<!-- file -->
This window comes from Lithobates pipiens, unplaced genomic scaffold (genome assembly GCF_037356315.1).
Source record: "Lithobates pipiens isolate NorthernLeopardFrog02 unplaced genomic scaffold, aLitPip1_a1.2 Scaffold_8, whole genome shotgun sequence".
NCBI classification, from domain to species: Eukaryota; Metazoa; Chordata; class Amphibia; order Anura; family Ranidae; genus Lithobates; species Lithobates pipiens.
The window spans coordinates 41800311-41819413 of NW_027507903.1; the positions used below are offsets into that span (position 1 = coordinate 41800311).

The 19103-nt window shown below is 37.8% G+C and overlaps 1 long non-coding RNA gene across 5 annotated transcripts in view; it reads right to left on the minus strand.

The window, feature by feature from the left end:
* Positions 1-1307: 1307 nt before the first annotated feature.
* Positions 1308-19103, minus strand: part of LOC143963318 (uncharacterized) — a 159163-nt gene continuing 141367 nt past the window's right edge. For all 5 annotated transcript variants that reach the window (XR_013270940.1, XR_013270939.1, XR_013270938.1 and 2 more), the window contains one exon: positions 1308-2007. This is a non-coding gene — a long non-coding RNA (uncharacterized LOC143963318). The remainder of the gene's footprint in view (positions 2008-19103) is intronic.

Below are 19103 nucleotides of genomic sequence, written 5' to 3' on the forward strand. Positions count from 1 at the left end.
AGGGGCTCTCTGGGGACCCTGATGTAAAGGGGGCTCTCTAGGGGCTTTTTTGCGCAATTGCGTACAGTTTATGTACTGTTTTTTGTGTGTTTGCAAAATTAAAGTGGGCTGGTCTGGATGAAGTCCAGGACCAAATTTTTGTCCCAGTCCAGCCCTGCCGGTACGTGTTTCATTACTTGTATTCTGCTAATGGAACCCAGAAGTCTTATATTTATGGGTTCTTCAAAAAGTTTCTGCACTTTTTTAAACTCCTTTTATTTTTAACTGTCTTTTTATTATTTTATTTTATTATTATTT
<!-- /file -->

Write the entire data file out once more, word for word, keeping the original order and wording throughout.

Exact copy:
This window comes from Lithobates pipiens, unplaced genomic scaffold (genome assembly GCF_037356315.1).
Source record: "Lithobates pipiens isolate NorthernLeopardFrog02 unplaced genomic scaffold, aLitPip1_a1.2 Scaffold_8, whole genome shotgun sequence".
NCBI classification, from domain to species: Eukaryota; Metazoa; Chordata; class Amphibia; order Anura; family Ranidae; genus Lithobates; species Lithobates pipiens.
The window spans coordinates 41800311-41819413 of NW_027507903.1; the positions used below are offsets into that span (position 1 = coordinate 41800311).

The 19103-nt window shown below is 37.8% G+C and overlaps 1 long non-coding RNA gene across 5 annotated transcripts in view; it reads right to left on the minus strand.

The window, feature by feature from the left end:
* Positions 1-1307: 1307 nt before the first annotated feature.
* Positions 1308-19103, minus strand: part of LOC143963318 (uncharacterized) — a 159163-nt gene continuing 141367 nt past the window's right edge. For all 5 annotated transcript variants that reach the window (XR_013270940.1, XR_013270939.1, XR_013270938.1 and 2 more), the window contains one exon: positions 1308-2007. This is a non-coding gene — a long non-coding RNA (uncharacterized LOC143963318). The remainder of the gene's footprint in view (positions 2008-19103) is intronic.

Below are 19103 nucleotides of genomic sequence, written 5' to 3' on the forward strand. Positions count from 1 at the left end.
AGGGGCTCTCTGGGGACCCTGATGTAAAGGGGGCTCTCTAGGGGCTTTTTTGCGCAATTGCGTACAGTTTATGTACTGTTTTTTGTGTGTTTGCAAAATTAAAGTGGGCTGGTCTGGATGAAGTCCAGGACCAAATTTTTGTCCCAGTCCAGCCCTGCCGGTACGTGTTTCATTACTTGTATTCTGCTAATGGAACCCAGAAGTCTTATATTTATGGGTTCTTCAAAAAGTTTCTGCACTTTTTTAAACTCCTTTTATTTTTAACTGTCTTTTTATTATTTTATTTTATTATTATTT